Written August 20, 2015
Carla, Abigail and I hiked the trails to cliff dwellings and followed Frijoles Creek at Bandelier National Monument where the ancient Pueblo people once lived and laughed and loved. We brought little to eat, anticipating our night out in Santa Fe withs its promise of margaritas and fine New Mexico fare of enchiladas, beans and featherweight melt-in-your-mouth sopapillas. I was 18. The year was 1977.
Bandelier marked a coming of age—from the first margarita to the adventure with two young women also far from home. The three of us worked at Chaco Canyon National Monument. We were no strangers to the magnificent architecture of what we then knew as the Anasazis (now properly called ancient Pueblo people). Far from taking the culture for granted, we all sought to see and know more.
By campfires, we’d talk for hours of the mysteries of an elaborate culture that vanished, or did it? The Pueblo Indians of New Mexico pass down the stories of their ancestors.
I remember vividly parts of our day at Bandelier and evening at the outdoor cafe in Santa Fe—how cool, limey and salty were the taste of the beckoning first-time margaritas and how we laughed and stumbled our way from the table when we’d finished our meal and pitcher.
I remember Carla who had thick shiny black hair, a husky laugh, and a sturdy build, and Abigail with her long blond braid and slender yet tough frame. We were all so green to the ways of the world.
On our way back to Chaco the next day (with hangovers), we jounced the washboard back roads in Carla’s beat-up sedan until we noticed a bumping sound coming from the back left rear. Not daring to find out what might be wrong that we could not fix, we started singing and singing louder as the noise worsened. By the time we got to Chaco, the flat tire had worn to nothing.
Life has a way of coming full circle. How would I ever have predicted that 38 years later I would return with my 18-year-old son to New Mexico who would start college in Albuquerque. Here’s Ian at that same tender age. Here I am, the mother who must step back to let him make his own mistakes and come of age in his way. So I’ve left him on campus, trying not to think about all the wild oats he has to sow. The best tonic? Revisit Bandelier.
Camping in the same park campground, walking the same trails, I feel the ghosts of my own past mingling with those of the ancients.
Who was I then? Am I still that person? I had left high school in Concord, Massachusetts, midway through my senior year—flying to Seattle, then taking a Greyhound bus to look at a string of universities —my heart set on college in the west. I’d ended up at Chaco—my backpack lost for another week on the buses. How tempting it is to look at all those junctures in my life from that point and wish to alter some of them, to pause and savor others, and to long for the youthful me.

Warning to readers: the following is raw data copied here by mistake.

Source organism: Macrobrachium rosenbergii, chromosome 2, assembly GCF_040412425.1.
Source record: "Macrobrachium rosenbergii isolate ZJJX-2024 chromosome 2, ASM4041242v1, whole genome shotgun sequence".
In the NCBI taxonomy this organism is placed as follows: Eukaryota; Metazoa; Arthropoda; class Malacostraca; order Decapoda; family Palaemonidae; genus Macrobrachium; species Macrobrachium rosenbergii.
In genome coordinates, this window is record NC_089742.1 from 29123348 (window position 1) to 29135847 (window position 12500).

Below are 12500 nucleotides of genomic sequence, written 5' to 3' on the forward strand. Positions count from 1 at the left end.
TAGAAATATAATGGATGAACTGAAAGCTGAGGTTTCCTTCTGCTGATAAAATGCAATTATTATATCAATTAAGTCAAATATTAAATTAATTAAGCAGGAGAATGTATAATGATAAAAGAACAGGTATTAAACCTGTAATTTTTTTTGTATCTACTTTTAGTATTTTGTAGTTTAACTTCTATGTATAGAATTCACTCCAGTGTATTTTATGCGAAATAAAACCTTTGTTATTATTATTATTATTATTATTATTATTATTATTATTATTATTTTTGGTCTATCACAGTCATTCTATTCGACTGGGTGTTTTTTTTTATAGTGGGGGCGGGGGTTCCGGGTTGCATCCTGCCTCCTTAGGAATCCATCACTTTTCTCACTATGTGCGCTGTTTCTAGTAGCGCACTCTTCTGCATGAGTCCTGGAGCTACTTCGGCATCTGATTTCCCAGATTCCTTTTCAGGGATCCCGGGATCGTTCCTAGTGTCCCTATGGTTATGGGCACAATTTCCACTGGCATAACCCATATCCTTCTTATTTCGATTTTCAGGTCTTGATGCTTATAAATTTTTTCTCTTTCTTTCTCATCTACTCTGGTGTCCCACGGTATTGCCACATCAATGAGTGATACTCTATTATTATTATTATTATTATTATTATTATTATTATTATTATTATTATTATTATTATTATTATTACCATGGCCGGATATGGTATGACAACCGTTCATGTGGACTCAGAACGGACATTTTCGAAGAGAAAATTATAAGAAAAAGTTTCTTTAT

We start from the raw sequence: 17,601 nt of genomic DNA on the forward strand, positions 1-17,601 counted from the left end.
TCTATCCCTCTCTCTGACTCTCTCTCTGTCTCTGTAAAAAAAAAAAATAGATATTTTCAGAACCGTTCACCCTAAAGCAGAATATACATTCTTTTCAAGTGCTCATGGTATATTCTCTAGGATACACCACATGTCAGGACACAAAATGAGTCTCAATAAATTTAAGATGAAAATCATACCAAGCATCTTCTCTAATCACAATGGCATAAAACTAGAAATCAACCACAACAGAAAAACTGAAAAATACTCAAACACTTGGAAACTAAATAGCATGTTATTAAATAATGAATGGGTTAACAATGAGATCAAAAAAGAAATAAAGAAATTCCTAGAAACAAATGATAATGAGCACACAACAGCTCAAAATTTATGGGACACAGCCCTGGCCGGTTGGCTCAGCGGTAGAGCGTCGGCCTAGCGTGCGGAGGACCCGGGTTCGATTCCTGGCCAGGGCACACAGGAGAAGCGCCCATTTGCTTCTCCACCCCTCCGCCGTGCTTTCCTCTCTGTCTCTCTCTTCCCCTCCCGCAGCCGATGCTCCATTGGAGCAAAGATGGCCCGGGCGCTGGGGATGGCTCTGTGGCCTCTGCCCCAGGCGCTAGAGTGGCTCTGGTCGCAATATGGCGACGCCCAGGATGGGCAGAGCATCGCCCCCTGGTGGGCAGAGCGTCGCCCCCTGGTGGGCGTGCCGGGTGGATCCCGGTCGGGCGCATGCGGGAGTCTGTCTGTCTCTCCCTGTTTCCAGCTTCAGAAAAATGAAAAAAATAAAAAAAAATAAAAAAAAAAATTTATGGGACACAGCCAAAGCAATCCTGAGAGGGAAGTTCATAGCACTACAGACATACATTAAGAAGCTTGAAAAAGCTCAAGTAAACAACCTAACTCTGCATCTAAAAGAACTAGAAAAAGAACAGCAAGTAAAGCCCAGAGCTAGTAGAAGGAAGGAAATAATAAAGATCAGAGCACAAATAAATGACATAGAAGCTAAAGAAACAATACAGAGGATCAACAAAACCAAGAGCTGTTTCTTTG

Now, the crowsfeet etched by my eyes carry my story of the joys and heart breaks of life, along with plenty of sunshine outdoors.
Once, Louis Adams, a Salish elder, told me that life is one long day from sunrise to sunset.
I think of his wise words and wonder if within that day’s arc are multiple circling backs. This morning I rose early from my campsite on the plateau and ran in the early light down into the canyon, stopping often to exclaim upon the beauty before me, the beauty behind me, and the beauty around me.
The sun illuminated sunflowers, vistas toward mountains, and the needles of pinyons and junipers. Bluebirds and goldfinches zipped by and I heard the achingly lovely descending notes of the canyon wren.
After four miles I was there. It was time to walk with the respect due the ancients.
Alone, I walked past the biggest pueblo off Frijoles Creek where a gargantuan flood in 2013had sent great cottonwoods battering down through the waterways, piling them like haphazard rafts against stalwart pines.Alone, I walked up the trail to cliff dwellings, placing my hand on the cool morning sandstone, listening to canyon wrens and the croak of a raven. A golden eagle soared by.
Bending low to look at a white primrose blossom, I saw a microcosm in the bloom. There, a colorful insect rolled pollen into its abdomen, while nearby a crab spider waved an arm and snagged an errant ant. All this, in a two-inch world.
That whole morning of climbing ladders and reveling in the ancient Puebloan homes, I encountered only three people—the first a park ranger by the visitor center, the second a slightly lost hiker who I helped read her map, and the third, an older woman descending the Frey Trail as I hiked up to return to the campground.
Among the glory of the day—with its unexpected gifts of ancient pines that already emanated the fragrance of vanilla, of wildflowers and pollinators, and clouds that clamored for attention from the sun—I kept wondering. Did I touch this same spot back in 1977? Did I hold this rung of the ladder? Did I gasp at the sight of the waterfall?
Did my breath quicken with the canyon wren’s song? Am I me?
Yes I am. The winds tell me. The raven who landed on the pine branch above me and looked down with a loud craw tells me. I am me but more so. I know what it is to love intensely, to lose people I’ve loved, to marry and divorce and especially I know what it is to be a mother. I’m still a runner, still freckle-faced, still forgetful, still adventurous, still intrigued by lost cultures, still a romantic, and still would choose a day in nature over a day in the city. Life comes full circle.